Sam DesGeorges irrigates his land from an acequia that's fed by the Rio Fernando in Taos Canyon. Most days, he gets online to check the latest measurement of the snowpack in the mountains. But anymore, those numbers are telling a bleak story.
"It's going to be a tough season ahead," he said. "It's no good. Sorry about that."
Although most acequias haven't yet held their spring cleaning, the reality of the drought was already palpable for DesGorges and other ditch parciantes at the annual meeting of the Taos Valley Acequia Association Saturday (March 3).
According to the most recent report from the U.S. Drought Monitor, Taos County is among the driest areas of New Mexico so far this year.
With all this in mind, the leaders of the local acequia association urged the room of baseball cap- and canvas vest-wearing irrigators from throughout the Taos Valley to work together in the months ahead.
"Putting aside our difference is going to keep us, keep the acequia community, alive," said Patricia Quintana, vice president of the Taos Valley Acequia Association, the first regional acequia association in New Mexico that was founded in 1987.
"What did our ancestors do in these times?" asked Paula Garcia, president of the New Mexico Acequia Association, a Mora County commissioner and a candidate for a state house seat. "They figured out how to share water."
No state government or outsider can force acequias to share water, she said. "Working together has to come from you, your heart, your faith," Garcia said, urging parciantes to really investigate their "sharing traditions" and put them into practice.
But sharing water can be a tall proposition. Even with priority dates for using the resource - and the legal ability to call for water before neighbors - the politics of fairly distributing whatever water flows from the mountains is a lot more complicated on the ground.
As Andrew Vigil, a commissioner on the San Francisco de Padua acequia off of the Rio Pueblo, said to the gathering of ditch leaders, "When you're at the bottom of the line, you get what's left."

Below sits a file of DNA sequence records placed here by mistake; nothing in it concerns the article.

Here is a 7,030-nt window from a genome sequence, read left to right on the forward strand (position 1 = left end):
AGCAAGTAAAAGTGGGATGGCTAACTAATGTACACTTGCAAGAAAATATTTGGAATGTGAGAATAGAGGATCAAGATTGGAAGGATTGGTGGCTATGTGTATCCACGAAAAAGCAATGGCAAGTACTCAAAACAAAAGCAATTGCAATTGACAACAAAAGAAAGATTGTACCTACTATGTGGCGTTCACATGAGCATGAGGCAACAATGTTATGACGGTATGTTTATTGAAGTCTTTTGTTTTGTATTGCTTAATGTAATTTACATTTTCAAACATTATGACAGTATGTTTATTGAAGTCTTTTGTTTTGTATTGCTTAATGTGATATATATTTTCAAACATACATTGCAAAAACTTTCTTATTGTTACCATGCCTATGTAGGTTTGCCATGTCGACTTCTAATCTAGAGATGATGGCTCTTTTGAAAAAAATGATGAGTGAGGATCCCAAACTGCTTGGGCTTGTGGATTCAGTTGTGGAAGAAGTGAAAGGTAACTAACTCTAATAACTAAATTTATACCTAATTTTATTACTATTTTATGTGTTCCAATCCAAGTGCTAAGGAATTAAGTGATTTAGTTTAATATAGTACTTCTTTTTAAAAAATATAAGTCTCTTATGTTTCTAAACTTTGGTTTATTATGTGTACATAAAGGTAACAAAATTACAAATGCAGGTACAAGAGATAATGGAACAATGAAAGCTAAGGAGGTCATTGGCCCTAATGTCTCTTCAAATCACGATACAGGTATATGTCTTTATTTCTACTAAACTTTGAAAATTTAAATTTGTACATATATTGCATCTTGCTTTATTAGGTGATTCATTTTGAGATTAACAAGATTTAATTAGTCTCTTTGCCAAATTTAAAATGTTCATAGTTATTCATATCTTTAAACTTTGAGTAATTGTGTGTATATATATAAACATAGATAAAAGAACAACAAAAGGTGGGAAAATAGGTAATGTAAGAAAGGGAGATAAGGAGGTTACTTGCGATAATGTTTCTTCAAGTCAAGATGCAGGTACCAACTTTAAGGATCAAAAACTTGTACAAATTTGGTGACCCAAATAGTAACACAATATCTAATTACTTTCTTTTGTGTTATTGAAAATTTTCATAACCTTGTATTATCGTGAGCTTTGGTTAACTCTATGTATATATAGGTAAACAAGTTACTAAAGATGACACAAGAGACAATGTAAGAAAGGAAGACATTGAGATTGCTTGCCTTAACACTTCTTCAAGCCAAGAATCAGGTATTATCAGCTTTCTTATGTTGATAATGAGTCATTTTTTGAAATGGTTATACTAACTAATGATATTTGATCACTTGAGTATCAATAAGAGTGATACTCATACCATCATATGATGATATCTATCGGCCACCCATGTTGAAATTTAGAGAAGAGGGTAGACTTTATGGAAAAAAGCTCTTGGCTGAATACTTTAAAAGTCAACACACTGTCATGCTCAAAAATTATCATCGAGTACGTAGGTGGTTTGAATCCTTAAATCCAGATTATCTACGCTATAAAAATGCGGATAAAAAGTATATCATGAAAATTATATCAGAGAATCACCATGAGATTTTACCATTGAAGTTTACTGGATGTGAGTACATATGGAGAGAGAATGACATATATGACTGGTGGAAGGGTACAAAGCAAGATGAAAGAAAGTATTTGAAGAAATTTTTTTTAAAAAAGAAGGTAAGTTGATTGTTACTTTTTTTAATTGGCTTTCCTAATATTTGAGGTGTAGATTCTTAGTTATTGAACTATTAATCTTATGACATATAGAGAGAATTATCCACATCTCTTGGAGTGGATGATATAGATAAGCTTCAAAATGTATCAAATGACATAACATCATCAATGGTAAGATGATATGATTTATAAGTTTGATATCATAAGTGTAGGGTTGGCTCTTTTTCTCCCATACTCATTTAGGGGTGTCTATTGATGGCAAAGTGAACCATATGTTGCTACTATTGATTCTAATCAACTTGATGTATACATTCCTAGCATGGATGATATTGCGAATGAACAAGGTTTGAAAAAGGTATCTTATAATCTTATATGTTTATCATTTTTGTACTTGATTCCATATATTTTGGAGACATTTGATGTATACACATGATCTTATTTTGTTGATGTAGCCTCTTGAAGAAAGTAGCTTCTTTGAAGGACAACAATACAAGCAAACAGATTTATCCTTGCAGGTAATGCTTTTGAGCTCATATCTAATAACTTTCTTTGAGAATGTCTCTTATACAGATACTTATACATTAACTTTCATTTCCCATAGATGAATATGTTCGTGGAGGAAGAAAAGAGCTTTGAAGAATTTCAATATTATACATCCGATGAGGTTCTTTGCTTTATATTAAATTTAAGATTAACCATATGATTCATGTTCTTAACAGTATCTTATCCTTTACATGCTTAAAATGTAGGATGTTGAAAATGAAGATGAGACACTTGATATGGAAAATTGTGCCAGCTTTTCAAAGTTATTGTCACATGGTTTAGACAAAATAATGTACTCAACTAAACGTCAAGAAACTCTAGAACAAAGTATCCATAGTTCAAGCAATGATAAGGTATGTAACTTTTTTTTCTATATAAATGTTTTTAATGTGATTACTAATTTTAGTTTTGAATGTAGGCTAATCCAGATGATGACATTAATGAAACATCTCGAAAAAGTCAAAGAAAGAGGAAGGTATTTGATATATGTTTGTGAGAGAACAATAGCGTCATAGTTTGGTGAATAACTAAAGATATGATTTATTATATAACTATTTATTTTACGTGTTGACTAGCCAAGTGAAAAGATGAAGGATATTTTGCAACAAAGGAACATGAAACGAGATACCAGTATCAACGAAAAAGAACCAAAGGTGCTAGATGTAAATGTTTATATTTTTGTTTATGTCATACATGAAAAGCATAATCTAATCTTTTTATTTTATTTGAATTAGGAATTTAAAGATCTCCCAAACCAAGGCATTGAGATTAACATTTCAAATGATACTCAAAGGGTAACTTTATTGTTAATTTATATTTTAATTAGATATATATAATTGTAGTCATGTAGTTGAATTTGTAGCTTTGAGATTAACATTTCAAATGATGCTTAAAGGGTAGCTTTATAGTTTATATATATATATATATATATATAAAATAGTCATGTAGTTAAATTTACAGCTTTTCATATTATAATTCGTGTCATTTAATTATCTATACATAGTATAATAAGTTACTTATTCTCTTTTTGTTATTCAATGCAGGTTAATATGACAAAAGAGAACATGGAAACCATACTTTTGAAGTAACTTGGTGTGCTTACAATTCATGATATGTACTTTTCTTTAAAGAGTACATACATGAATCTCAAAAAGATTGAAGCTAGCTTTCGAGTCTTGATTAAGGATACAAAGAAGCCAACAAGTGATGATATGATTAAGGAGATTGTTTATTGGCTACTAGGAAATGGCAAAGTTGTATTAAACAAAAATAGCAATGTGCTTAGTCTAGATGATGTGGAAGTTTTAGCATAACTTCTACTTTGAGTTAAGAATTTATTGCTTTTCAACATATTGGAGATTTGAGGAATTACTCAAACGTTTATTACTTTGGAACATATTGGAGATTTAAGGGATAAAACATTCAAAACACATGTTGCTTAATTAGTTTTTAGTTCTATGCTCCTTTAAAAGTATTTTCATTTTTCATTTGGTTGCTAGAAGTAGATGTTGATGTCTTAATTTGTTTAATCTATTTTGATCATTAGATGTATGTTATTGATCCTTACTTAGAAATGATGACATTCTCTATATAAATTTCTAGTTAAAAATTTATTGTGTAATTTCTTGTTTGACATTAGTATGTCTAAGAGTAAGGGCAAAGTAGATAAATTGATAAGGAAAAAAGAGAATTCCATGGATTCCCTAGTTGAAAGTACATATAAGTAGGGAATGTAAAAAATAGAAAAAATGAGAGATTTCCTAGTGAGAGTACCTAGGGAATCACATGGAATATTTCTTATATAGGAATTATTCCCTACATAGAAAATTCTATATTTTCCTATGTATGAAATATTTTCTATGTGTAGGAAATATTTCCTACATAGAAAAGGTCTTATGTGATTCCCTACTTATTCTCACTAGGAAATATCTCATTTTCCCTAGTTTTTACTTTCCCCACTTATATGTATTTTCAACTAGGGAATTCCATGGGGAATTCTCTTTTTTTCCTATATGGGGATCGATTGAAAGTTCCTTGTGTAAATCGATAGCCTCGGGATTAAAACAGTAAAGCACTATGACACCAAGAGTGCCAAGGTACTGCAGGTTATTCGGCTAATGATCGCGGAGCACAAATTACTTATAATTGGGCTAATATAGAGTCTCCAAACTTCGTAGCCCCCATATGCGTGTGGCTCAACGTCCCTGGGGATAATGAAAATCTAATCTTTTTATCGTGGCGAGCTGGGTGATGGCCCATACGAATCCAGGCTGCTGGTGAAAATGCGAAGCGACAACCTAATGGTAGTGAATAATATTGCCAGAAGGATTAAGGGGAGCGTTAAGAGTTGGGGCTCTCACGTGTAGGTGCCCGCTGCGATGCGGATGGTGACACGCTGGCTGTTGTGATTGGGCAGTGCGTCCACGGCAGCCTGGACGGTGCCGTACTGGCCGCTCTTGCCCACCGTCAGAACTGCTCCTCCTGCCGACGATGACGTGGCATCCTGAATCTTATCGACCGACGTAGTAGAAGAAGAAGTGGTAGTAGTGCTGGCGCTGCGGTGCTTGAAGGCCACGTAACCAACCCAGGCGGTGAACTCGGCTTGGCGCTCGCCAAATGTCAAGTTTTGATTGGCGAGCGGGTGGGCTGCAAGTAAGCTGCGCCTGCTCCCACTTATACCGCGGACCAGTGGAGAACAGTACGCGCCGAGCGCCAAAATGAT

To that end, the association has hosted five stream-wide meetings, or visitas, to promote cooperation among acequias that pull water off of the ríos in the valley. A final visita, this one for the Rio Hondo ditches, is planned for the spring although no date has been set.
But cooperation, they said, will be important beyond the acute pains of individual drought years and into a "post-Abeyta future," referring to the massive federal court settlement that's meant to put to bed longstanding water rights disputes in the Taos Valley.
Kyle Harwood, a Santa Fe-based attorney contracting with the acequia association, told the board members, commissioners and mayordomos that new scientific information about the underground geology in parts of Taos County is being integrated into the models used in the settlement.
The new information came from an August 2016 report prepared by the U.S. Geological Survey that revealed "the geologic structures underground are much more complex than originally thought."
He said there could be "unintended consequences" of not resolving the settlement's water model with that used by the Office of the State Engineer.
Bill Woodall, a parciante on an acequia in Arroyo Seco, said he'd like to see more venues for public education around the Abeyta settlement "before we turn the lawyers loose," imploring the acequia association to take the lead in those meetings.
As part of the routine business of the annual meeting, a new board was elected. All board members had to sign a confidentiality and conflict-of-interest agreement. "This is critical," said vice president Quintana. "If anyone has an issue signing it, you might want to rethink being on the board."